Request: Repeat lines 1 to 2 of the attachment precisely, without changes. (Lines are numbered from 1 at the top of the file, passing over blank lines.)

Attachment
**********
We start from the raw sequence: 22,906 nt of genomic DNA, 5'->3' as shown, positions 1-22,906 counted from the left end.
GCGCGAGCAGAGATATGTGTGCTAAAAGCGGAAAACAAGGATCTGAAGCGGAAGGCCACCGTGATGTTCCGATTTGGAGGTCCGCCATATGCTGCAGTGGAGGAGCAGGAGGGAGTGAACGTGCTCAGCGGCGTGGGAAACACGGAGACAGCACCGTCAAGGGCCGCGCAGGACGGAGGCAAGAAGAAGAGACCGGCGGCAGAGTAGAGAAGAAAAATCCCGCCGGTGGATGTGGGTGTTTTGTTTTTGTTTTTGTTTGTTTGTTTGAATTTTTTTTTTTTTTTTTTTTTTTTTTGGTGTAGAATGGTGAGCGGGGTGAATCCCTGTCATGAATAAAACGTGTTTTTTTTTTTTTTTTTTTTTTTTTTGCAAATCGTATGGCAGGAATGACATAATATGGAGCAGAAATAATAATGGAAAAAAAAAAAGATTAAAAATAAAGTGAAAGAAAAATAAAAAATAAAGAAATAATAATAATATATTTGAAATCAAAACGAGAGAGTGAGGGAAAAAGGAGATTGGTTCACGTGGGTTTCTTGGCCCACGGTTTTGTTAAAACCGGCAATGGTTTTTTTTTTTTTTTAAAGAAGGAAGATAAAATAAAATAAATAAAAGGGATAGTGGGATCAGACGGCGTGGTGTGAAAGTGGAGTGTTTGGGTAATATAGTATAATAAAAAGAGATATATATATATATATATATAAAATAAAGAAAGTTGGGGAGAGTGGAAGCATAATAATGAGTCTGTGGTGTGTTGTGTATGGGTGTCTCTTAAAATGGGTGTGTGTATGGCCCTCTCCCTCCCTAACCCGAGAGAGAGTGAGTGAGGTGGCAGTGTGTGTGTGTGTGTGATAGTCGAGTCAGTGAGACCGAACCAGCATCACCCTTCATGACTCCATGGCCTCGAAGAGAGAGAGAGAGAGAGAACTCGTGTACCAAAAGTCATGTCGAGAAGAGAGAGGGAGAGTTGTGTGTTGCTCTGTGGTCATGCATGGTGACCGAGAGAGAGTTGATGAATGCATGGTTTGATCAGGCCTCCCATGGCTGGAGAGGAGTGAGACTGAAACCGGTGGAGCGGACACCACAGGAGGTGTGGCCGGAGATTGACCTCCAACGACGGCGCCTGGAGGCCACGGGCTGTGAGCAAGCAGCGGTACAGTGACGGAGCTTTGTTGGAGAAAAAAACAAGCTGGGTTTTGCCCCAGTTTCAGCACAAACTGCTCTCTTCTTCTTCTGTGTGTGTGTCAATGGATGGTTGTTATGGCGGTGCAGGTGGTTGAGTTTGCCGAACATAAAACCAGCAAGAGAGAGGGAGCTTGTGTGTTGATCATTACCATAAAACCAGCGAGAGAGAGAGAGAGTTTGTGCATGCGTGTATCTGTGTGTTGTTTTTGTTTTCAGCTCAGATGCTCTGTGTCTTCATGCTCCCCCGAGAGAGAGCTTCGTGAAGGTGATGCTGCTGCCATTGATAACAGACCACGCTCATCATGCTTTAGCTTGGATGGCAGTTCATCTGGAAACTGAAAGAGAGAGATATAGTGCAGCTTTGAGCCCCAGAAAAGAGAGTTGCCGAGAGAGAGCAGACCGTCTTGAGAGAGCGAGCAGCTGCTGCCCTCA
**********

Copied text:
We start from the raw sequence: 22,906 nt of genomic DNA, 5'->3' as shown, positions 1-22,906 counted from the left end.
GCGCGAGCAGAGATATGTGTGCTAAAAGCGGAAAACAAGGATCTGAAGCGGAAGGCCACCGTGATGTTCCGATTTGGAGGTCCGCCATATGCTGCAGTGGAGGAGCAGGAGGGAGTGAACGTGCTCAGCGGCGTGGGAAACACGGAGACAGCACCGTCAAGGGCCGCGCAGGACGGAGGCAAGAAGAAGAGACCGGCGGCAGAGTAGAGAAGAAAAATCCCGCCGGTGGATGTGGGTGTTTTGTTTTTGTTTTTGTTTGTTTGTTTGAATTTTTTTTTTTTTTTTTTTTTTTTTTGGTGTAGAATGGTGAGCGGGGTGAATCCCTGTCATGAATAAAACGTGTTTTTTTTTTTTTTTTTTTTTTTTTTGCAAATCGTATGGCAGGAATGACATAATATGGAGCAGAAATAATAATGGAAAAAAAAAAAGATTAAAAATAAAGTGAAAGAAAAATAAAAAATAAAGAAATAATAATAATATATTTGAAATCAAAACGAGAGAGTGAGGGAAAAAGGAGATTGGTTCACGTGGGTTTCTTGGCCCACGGTTTTGTTAAAACCGGCAATGGTTTTTTTTTTTTTTTAAAGAAGGAAGATAAAATAAAATAAATAAAAGGGATAGTGGGATCAGACGGCGTGGTGTGAAAGTGGAGTGTTTGGGTAATATAGTATAATAAAAAGAGATATATATATATATATATATAAAATAAAGAAAGTTGGGGAGAGTGGAAGCATAATAATGAGTCTGTGGTGTGTTGTGTATGGGTGTCTCTTAAAATGGGTGTGTGTATGGCCCTCTCCCTCCCTAACCCGAGAGAGAGTGAGTGAGGTGGCAGTGTGTGTGTGTGTGTGATAGTCGAGTCAGTGAGACCGAACCAGCATCACCCTTCATGACTCCATGGCCTCGAAGAGAGAGAGAGAGAGAGAACTCGTGTACCAAAAGTCATGTCGAGAAGAGAGAGGGAGAGTTGTGTGTTGCTCTGTGGTCATGCATGGTGACCGAGAGAGAGTTGATGAATGCATGGTTTGATCAGGCCTCCCATGGCTGGAGAGGAGTGAGACTGAAACCGGTGGAGCGGACACCACAGGAGGTGTGGCCGGAGATTGACCTCCAACGACGGCGCCTGGAGGCCACGGGCTGTGAGCAAGCAGCGGTACAGTGACGGAGCTTTGTTGGAGAAAAAAACAAGCTGGGTTTTGCCCCAGTTTCAGCACAAACTGCTCTCTTCTTCTTCTGTGTGTGTGTCAATGGATGGTTGTTATGGCGGTGCAGGTGGTTGAGTTTGCCGAACATAAAACCAGCAAGAGAGAGGGAGCTTGTGTGTTGATCATTACCATAAAACCAGCGAGAGAGAGAGAGAGTTTGTGCATGCGTGTATCTGTGTGTTGTTTTTGTTTTCAGCTCAGATGCTCTGTGTCTTCATGCTCCCCCGAGAGAGAGCTTCGTGAAGGTGATGCTGCTGCCATTGATAACAGACCACGCTCATCATGCTTTAGCTTGGATGGCAGTTCATCTGGAAACTGAAAGAGAGAGATATAGTGCAGCTTTGAGCCCCAGAAAAGAGAGTTGCCGAGAGAGAGCAGACCGTCTTGAGAGAGCGAGCAGCTGCTGCCCTCA